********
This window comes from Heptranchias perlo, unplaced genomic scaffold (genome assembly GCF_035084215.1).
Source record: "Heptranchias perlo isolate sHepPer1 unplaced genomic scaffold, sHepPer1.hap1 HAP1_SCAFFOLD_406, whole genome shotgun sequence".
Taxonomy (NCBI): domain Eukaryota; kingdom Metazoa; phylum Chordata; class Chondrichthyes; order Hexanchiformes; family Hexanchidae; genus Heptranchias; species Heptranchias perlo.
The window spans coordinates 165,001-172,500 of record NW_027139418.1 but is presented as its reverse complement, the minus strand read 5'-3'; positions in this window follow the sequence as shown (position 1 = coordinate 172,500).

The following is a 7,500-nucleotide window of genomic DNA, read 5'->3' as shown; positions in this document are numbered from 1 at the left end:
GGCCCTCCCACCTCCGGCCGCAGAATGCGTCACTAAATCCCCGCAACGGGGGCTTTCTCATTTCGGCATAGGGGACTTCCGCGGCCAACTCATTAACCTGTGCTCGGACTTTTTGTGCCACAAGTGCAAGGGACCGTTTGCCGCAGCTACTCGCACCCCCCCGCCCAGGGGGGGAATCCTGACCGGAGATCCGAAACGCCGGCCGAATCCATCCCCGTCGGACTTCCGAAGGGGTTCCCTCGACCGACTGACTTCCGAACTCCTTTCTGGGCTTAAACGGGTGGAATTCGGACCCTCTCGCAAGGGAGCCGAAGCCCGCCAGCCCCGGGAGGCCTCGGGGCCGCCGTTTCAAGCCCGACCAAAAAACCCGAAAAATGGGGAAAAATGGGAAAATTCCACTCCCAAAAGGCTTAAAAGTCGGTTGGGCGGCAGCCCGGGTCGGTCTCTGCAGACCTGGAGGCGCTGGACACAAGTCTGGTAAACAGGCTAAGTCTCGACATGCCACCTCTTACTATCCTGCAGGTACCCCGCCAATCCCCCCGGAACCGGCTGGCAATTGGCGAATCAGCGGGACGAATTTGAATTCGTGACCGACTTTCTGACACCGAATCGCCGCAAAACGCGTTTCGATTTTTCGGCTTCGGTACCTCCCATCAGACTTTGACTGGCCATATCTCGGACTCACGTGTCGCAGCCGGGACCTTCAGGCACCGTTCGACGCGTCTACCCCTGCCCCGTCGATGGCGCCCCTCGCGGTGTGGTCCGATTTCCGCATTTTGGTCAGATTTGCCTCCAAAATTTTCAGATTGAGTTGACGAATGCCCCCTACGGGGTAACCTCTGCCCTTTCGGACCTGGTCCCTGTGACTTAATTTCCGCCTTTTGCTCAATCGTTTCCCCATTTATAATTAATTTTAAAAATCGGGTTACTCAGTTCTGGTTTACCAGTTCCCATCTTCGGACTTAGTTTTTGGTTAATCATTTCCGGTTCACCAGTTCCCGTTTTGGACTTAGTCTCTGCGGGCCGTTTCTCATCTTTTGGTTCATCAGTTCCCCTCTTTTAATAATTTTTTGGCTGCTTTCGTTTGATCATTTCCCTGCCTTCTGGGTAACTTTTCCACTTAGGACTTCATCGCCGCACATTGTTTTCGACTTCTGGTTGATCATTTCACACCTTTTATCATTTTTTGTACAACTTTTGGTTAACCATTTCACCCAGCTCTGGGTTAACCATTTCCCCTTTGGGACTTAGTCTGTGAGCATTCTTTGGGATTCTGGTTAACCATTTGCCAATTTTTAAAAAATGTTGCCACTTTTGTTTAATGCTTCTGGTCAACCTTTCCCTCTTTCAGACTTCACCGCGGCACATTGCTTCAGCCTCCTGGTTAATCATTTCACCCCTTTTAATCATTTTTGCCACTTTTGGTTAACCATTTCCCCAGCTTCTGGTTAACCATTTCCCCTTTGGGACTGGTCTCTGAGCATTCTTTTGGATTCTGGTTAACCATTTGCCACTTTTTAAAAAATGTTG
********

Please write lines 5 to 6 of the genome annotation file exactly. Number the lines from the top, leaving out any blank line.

The following is a 7,500-nucleotide window of genomic DNA, read 5'->3' as shown; positions in this document are numbered from 1 at the left end:
GGCCCTCCCACCTCCGGCCGCAGAATGCGTCACTAAATCCCCGCAACGGGGGCTTTCTCATTTCGGCATAGGGGACTTCCGCGGCCAACTCATTAACCTGTGCTCGGACTTTTTGTGCCACAAGTGCAAGGGACCGTTTGCCGCAGCTACTCGCACCCCCCCGCCCAGGGGGGGAATCCTGACCGGAGATCCGAAACGCCGGCCGAATCCATCCCCGTCGGACTTCCGAAGGGGTTCCCTCGACCGACTGACTTCCGAACTCCTTTCTGGGCTTAAACGGGTGGAATTCGGACCCTCTCGCAAGGGAGCCGAAGCCCGCCAGCCCCGGGAGGCCTCGGGGCCGCCGTTTCAAGCCCGACCAAAAAACCCGAAAAATGGGGAAAAATGGGAAAATTCCACTCCCAAAAGGCTTAAAAGTCGGTTGGGCGGCAGCCCGGGTCGGTCTCTGCAGACCTGGAGGCGCTGGACACAAGTCTGGTAAACAGGCTAAGTCTCGACATGCCACCTCTTACTATCCTGCAGGTACCCCGCCAATCCCCCCGGAACCGGCTGGCAATTGGCGAATCAGCGGGACGAATTTGAATTCGTGACCGACTTTCTGACACCGAATCGCCGCAAAACGCGTTTCGATTTTTCGGCTTCGGTACCTCCCATCAGACTTTGACTGGCCATATCTCGGACTCACGTGTCGCAGCCGGGACCTTCAGGCACCGTTCGACGCGTCTACCCCTGCCCCGTCGATGGCGCCCCTCGCGGTGTGGTCCGATTTCCGCATTTTGGTCAGATTTGCCTCCAAAATTTTCAGATTGAGTTGACGAATGCCCCCTACGGGGTAACCTCTGCCCTTTCGGACCTGGTCCCTGTGACTTAATTTCCGCCTTTTGCTCAATCGTTTCCCCATTTATAATTAATTTTAAAAATCGGGTTACTCAGTTCTGGTTTACCAGTTCCCATCTTCGGACTTAGTTTTTGGTTAATCATTTCCGGTTCACCAGTTCCCGTTTTGGACTTAGTCTCTGCGGGCCGTTTCTCATCTTTTGGTTCATCAGTTCCCCTCTTTTAATAATTTTTTGGCTGCTTTCGTTTGATCATTTCCCTGCCTTCTGGGTAACTTTTCCACTTAGGACTTCATCGCCGCACATTGTTTTCGACTTCTGGTTGATCATTTCACACCTTTTATCATTTTTTGTACAACTTTTGGTTAACCATTTCACCCAGCTCTGGGTTAACCATTTCCCCTTTGGGACTTAGTCTGTGAGCATTCTTTGGGATTCTGGTTAACCATTTGCCAATTTTTAAAAAATGTTGCCACTTTTGTTTAATGCTTCTGGTCAACCTTTCCCTCTTTCAGACTTCACCGCGGCACATTGCTTCAGCCTCCTGGTTAATCATTTCACCCCTTTTAATCATTTTTGCCACTTTTGGTTAACCATTTCCCCAGCTTCTGGTTAACCATTTCCCCTTTGGGACTGGTCTCTGAGCATTCTTTTGGATTCTGGTTAACCATTTGCCACTTTTTAAAAAATGTTG